Financial planning and tax planning are tied at the hip. And New Jersey does have relatively high tax rates compared to other states. But does that mean you should consider moving out of state?
In this week’s video, Tom covers a recent survey from the New Jersey Society of Certified Public Accountants that found CPA’s are telling folks to do just that. Tom provides some insight into what other factors need to be considered, as well as discussing how state’s tax structure aren’t set in stone.
Be sure to check this one out!
CPAs tell New Jersey clients it’s time to move to lower-tax states, survey finds – CNBC article
More Than 50 Percent of CPAs Recommended an Individual or Business Leave New Jersey Due to High Cost of Living, says NJCPA Survey – NJCPA Press Release
Financial Planning is defined in many ways, check out this video for how we define it!
Financial Planning: CPA’s Telling New Jersey Residents to Leave the State? – Transcript
Tom Mullooly: In episode 251, CPAs are telling New Jersey residents to hit the road. Welcome to the Mullooly Asset show. I’m your host, Tom Mullooly. And this is episode number 251. Thanks for tuning in. Recent survey by the New Jersey Society of CPAs showed the following results. 440 CPAs in New Jersey were surveyed 70% of them have said that they have suggested to individuals that they consider relocating outside New Jersey to escape the high cost of living. In the same survey, 53% of accountants surveyed said that they’ve told business owners to consider relocating their business out of state.
They quoted the Executive Director of the New Jersey Society of CPAs and he said, the tax structure here in New Jersey is one of the highest in the United States. So no wonder they’re taking a look at maybe considering different options.
So a couple of thoughts come to mind. First, don’t know if you’ve ever been through this, but have you ever considered how expensive it is to move your family out of state? It’s not cheap. It’s not like, Hey, let’s get a U haul truck and go. You have a lot going on besides the fact that you’re uprooting your entire life and that of your family members. It’s a lot.
Likewise, I don’t know if business owners routinely think about gee, I wish we could pick up our business and move to another state. Some businesses may be able to work remotely, but if you work with local clients, forget it. It’s just not going to work. So recommending that you move out of state or move your business out of state seems a little bit of a stretch and kind of a last ditch option. The costs that are involved with moving may negate any kind of tax savings that you have. So that’s the first thought.
Second thought is states routinely compete with all the other states in the union to attract businesses and create jobs, attract people to their state. And so states are in the business of creating incentives and tax breaks and credits to get businesses to consider relocating to their home state and building more jobs. I mean, this is how these governors all get reelected. So the other part of that I think a lot of people haven’t really thought through is that the situations can change from year to year.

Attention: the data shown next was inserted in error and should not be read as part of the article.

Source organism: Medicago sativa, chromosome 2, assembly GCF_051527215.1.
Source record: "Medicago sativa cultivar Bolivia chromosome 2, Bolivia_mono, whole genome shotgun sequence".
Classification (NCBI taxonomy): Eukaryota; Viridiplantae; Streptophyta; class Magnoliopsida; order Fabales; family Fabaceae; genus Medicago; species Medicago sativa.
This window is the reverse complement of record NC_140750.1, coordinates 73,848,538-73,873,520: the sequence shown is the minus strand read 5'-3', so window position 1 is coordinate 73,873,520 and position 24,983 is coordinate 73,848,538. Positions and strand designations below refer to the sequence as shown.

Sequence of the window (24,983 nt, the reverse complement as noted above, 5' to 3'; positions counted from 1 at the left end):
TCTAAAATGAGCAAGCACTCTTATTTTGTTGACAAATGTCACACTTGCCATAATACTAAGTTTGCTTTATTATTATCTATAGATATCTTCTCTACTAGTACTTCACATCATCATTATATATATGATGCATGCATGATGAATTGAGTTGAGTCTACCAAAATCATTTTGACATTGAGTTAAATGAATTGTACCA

So if say New Jersey changes their tax structure, maybe they get a whole slate of new politicians in, or they just decide, Hey, we’ve got to get aggressive with this. You may relocate out of New Jersey, just as tax laws are changing. And you may be moving to a state where they’ve had a huge influx and they say, oh, so many people have moved to fill in the blank state. Our services are really pressed. We’re going to have to raise taxes. Is that really such a wise move after all? You’ve got to really think these things through.
So the third thought that comes to mind after reading this survey is that tax advice often looks retroactively. I’ve heard a lot of accountants say, gee, you’d pay a lot less taxes if you lived in South Carolina or fill in the blank state. So sometimes the advice you’re getting from your tax professional may not be considering what things are going to look like in the future. So remember you hire tax professionals to look myopically at your taxes, at your tax situation.
And maybe you’re working with an investment advisor who looks myopically at just your investment situation. What we try and do is take kind of a global view. And so what we want to do and what I think a good advisor should do for you is look at the whole picture and give you options to consider so that you can think things through. Ultimately it comes down to you making the right decision for you.
Please don’t don’t tell us someday that, yeah, I moved to, fill in the blank state, because I’m going to pay less in state taxes. If you’re moving away from family, don’t overlook how important that bind is. So things to consider. We want to make sure that clients have all the options before they jump into a decision. That’s the message for episode 251. Thanks again for tuning in.
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